The ancient English city has transformed into one of Europe’s leading tech hubs, and a hotbed for startups. But are the comparisons with Silicon Valley valid? Dr Tim Guilliams, Co-Founder and CEO of Healx, explores the answer.
Once little more than a suburban hotbed for garage engineers and computer scientists, the US$3trn Silicon Valley now plays host to some of the world’s largest technology giants. Within a 15-mile radius, Google, Apple, Facebook and countless smaller firms innovate shoulder to shoulder, shaping almost every aspect of our interconnected lives.
But although California’s Bay Area has experienced an era-defining transformation over the last half-century, the rise of Silicon Valley is by no means unique. In fact, just a mere 50 miles north of London, the 800-year-old university city of Cambridge is rapidly becoming known as the tech capital of Europe.
With a startup scene burgeoning over the past decade, Cambridge is home to 5,000 tech companies, employing around 68,000 employees, and generating over £12bn in turnover every year. This melting pot of tech innovation, also dubbed the ‘Cambridge Cluster’, dates back to the 1960s and is one of the oldest and most successful concentrations of tech companies in Europe.
Today, the cluster has become more commonly known as the ‘Silicon Fen’, in reference to both the fenland on which the city was built and the American cousin with which it competes. But what is driving the city’s success?
Silicon Valley has Stanford University, but Silicon Fen has the University of Cambridge. Founded in 1209, the historic university has consistently ranked within the top five universities in the world and, in 2021, was named the best university in the UK by the Times Good University Guide. With Cambridge’s brightest minds already in situ, local tech companies have the luxury of being able to recruit not only the best homegrown talent straight out of university but also exceptional educators who serve to inspire the next generation of tech innovators. Many of these educators are specialists in their field, leading top-tier research next door to the tech giants that rely on or even foster their work. Indeed, the university has recognized the potential of these people and has established its own Enterprise programme to help spin out promising research into commercial ventures.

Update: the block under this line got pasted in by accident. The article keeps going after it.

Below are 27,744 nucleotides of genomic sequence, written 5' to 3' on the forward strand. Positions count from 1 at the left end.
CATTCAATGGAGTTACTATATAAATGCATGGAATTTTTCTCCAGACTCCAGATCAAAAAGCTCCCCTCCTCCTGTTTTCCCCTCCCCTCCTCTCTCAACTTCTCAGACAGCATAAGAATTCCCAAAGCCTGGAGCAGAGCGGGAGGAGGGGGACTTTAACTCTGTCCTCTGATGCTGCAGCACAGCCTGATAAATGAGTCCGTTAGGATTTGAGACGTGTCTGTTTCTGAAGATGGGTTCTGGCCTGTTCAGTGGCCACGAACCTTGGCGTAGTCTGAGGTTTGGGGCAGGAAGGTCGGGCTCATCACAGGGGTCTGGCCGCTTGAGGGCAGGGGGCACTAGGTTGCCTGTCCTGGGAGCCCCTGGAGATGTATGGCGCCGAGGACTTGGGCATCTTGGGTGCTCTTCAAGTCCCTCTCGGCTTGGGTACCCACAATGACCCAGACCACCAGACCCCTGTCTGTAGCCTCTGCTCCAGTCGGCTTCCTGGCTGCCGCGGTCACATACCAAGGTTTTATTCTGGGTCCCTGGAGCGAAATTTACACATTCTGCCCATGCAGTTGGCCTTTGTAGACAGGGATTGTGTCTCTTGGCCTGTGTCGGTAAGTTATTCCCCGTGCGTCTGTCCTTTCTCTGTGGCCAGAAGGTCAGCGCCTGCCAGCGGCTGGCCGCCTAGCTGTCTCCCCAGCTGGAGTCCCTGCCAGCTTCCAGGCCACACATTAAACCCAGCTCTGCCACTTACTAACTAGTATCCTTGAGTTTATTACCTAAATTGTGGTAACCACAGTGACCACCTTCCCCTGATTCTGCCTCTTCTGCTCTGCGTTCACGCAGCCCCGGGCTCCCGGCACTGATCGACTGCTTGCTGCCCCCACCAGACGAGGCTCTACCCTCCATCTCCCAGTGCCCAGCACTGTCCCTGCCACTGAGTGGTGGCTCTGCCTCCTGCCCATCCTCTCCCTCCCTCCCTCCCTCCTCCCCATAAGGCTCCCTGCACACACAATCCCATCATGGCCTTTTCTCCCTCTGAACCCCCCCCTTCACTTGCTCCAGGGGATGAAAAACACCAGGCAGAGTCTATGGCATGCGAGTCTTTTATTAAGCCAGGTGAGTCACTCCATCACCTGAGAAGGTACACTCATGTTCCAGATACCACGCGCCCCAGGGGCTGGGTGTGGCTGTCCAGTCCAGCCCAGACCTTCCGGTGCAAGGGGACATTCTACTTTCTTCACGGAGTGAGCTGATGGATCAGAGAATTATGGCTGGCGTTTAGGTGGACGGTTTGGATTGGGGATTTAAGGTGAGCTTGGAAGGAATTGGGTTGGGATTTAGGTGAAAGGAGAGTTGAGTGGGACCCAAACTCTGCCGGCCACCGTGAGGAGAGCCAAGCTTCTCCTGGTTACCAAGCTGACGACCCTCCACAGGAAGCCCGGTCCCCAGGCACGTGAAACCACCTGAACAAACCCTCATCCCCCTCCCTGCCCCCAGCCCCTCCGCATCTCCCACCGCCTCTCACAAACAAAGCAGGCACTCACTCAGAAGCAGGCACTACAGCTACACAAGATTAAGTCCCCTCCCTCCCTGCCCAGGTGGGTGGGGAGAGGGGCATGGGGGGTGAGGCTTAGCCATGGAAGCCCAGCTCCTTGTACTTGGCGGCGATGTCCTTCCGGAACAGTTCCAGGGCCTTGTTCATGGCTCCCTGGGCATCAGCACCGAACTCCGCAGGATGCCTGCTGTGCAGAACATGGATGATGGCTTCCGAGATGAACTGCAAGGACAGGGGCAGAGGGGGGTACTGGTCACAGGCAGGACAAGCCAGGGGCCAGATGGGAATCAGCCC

Cambridge also lies within the commuter belt of another of the largest tech hubs in the world, London. With an increasing number of companies shifting to hybrid work, business leaders are electing to broaden their search for talent further than was possible before the pandemic. This means that Cambridge-based companies are able to recruit from a wider talent pool, including candidates from across Europe, the capital, or even Brighton on England’s south coast – another burgeoning tech hub accessible by direct train.
Twin tech specialisms
Whilst the city’s tech sector straddles many industries, Cambridge is renowned for specializing in two fields in particular: biotechnology and artificial intelligence. In both cases, this not only encourages startups within the two fields to set up offices here, but also attracts companies across Europe and the world to have a base in the city in order to access the talent and expertise on their doorstep.
Just head to the Cambridge Biomedical Campus to see this in action. Located to the south of the city, the campus hosts a number of major research hospitals and laboratories such as AstraZeneca and MedImmune’s Strategic R&D Centre as well as GlaxoSmithKline’s Experimental Medicine and Clinical Pharmacology Unit and other industry leaders like Abcam. A home for academics, scientists and teachers alike, this collaborative space allows for ideas and talent to be shared amongst industry leaders, offering the perfect environment for pioneers to drive innovation in biotechnology.